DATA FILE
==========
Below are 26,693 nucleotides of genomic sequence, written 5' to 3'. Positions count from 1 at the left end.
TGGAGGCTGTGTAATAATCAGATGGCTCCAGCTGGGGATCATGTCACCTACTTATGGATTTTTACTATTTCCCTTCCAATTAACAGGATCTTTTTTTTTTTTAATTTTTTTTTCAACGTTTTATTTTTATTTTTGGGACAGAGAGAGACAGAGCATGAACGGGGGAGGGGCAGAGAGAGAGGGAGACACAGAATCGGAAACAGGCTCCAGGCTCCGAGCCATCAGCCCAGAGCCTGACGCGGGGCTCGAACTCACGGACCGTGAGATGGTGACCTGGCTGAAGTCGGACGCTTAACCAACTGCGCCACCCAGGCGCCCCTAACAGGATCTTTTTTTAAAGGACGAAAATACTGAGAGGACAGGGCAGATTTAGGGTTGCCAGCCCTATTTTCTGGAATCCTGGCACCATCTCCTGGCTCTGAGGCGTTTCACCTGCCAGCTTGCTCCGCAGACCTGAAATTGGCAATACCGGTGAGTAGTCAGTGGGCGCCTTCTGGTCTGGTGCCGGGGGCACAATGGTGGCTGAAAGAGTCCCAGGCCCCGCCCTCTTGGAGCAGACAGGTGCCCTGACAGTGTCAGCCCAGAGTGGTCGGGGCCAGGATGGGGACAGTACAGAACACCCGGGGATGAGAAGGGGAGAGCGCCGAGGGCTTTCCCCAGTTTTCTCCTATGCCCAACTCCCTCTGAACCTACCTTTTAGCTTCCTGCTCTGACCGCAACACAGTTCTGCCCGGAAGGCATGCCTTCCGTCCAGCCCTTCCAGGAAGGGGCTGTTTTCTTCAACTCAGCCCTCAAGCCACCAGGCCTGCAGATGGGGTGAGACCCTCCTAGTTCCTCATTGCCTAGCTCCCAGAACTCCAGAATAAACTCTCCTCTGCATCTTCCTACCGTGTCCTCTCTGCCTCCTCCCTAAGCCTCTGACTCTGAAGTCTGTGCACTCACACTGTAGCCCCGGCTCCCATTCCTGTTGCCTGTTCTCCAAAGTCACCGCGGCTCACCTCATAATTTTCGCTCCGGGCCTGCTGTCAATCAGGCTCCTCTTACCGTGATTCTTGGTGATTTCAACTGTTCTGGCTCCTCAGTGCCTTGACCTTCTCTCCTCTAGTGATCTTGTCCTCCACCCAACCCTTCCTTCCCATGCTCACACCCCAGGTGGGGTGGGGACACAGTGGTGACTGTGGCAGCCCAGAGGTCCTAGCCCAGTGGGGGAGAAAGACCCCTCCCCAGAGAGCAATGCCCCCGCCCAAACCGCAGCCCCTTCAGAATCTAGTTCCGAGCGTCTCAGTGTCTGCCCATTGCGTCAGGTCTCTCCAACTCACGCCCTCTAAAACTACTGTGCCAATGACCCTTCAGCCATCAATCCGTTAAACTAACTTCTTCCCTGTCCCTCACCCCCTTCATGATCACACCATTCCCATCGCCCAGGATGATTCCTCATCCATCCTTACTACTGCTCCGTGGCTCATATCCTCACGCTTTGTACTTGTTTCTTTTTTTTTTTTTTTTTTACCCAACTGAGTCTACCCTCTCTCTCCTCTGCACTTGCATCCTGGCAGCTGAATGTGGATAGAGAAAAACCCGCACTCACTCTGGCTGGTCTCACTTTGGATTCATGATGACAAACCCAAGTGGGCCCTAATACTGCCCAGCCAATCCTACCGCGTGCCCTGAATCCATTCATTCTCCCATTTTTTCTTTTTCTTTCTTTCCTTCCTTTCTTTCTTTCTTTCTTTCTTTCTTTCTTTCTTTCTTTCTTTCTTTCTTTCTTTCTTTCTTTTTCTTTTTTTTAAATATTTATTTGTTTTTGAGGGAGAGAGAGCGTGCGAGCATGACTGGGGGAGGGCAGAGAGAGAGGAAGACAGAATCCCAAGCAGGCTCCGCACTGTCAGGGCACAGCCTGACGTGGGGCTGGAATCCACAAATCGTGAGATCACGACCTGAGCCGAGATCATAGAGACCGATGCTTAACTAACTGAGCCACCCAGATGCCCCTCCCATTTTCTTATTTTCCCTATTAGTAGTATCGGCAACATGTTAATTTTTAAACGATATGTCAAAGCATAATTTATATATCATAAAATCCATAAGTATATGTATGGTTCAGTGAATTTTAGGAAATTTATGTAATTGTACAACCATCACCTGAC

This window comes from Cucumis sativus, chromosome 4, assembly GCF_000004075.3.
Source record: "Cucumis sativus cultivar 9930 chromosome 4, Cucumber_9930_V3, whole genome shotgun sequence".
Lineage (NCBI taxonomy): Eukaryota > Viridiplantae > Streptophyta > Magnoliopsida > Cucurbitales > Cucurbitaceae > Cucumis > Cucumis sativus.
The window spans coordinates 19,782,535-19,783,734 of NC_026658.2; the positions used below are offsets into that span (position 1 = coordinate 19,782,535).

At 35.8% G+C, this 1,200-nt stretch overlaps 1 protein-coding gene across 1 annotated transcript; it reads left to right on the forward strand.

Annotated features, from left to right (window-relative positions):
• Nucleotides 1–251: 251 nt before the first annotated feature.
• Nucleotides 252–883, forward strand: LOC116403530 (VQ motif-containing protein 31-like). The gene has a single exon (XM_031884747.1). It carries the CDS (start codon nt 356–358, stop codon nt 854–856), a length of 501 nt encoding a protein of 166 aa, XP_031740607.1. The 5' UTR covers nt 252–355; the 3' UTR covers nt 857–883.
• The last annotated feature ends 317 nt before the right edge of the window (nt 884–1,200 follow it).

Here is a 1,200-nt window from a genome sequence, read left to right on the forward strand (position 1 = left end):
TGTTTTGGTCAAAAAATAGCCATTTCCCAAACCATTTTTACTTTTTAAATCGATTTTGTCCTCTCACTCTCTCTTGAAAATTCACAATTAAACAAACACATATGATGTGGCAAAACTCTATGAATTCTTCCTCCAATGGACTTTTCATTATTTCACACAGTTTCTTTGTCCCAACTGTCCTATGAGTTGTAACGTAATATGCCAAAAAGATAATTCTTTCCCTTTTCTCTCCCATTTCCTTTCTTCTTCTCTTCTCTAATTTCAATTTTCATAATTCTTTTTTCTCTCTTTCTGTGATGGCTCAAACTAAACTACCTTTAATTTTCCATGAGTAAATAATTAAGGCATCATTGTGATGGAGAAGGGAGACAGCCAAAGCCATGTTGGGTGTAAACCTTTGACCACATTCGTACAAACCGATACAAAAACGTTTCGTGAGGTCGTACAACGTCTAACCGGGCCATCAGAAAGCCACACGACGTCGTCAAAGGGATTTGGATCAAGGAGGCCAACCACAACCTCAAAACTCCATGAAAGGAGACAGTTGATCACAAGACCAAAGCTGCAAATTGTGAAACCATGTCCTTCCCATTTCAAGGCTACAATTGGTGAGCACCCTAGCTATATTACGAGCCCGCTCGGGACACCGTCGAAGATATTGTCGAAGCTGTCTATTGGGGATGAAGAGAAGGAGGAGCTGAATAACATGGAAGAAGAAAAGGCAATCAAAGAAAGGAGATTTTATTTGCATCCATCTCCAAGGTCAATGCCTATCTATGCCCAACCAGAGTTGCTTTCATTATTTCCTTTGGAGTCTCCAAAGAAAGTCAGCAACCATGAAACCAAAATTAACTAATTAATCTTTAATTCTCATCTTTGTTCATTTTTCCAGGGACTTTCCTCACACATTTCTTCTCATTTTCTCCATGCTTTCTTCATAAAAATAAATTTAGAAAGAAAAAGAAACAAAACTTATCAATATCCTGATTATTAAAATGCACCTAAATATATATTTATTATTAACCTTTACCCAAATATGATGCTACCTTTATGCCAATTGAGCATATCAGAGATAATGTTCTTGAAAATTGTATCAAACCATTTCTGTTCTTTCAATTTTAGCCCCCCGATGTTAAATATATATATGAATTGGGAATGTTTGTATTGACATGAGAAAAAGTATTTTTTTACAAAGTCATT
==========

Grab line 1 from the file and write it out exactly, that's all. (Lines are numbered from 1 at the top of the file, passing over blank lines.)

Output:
Below are 26,693 nucleotides of genomic sequence, written 5' to 3'. Positions count from 1 at the left end.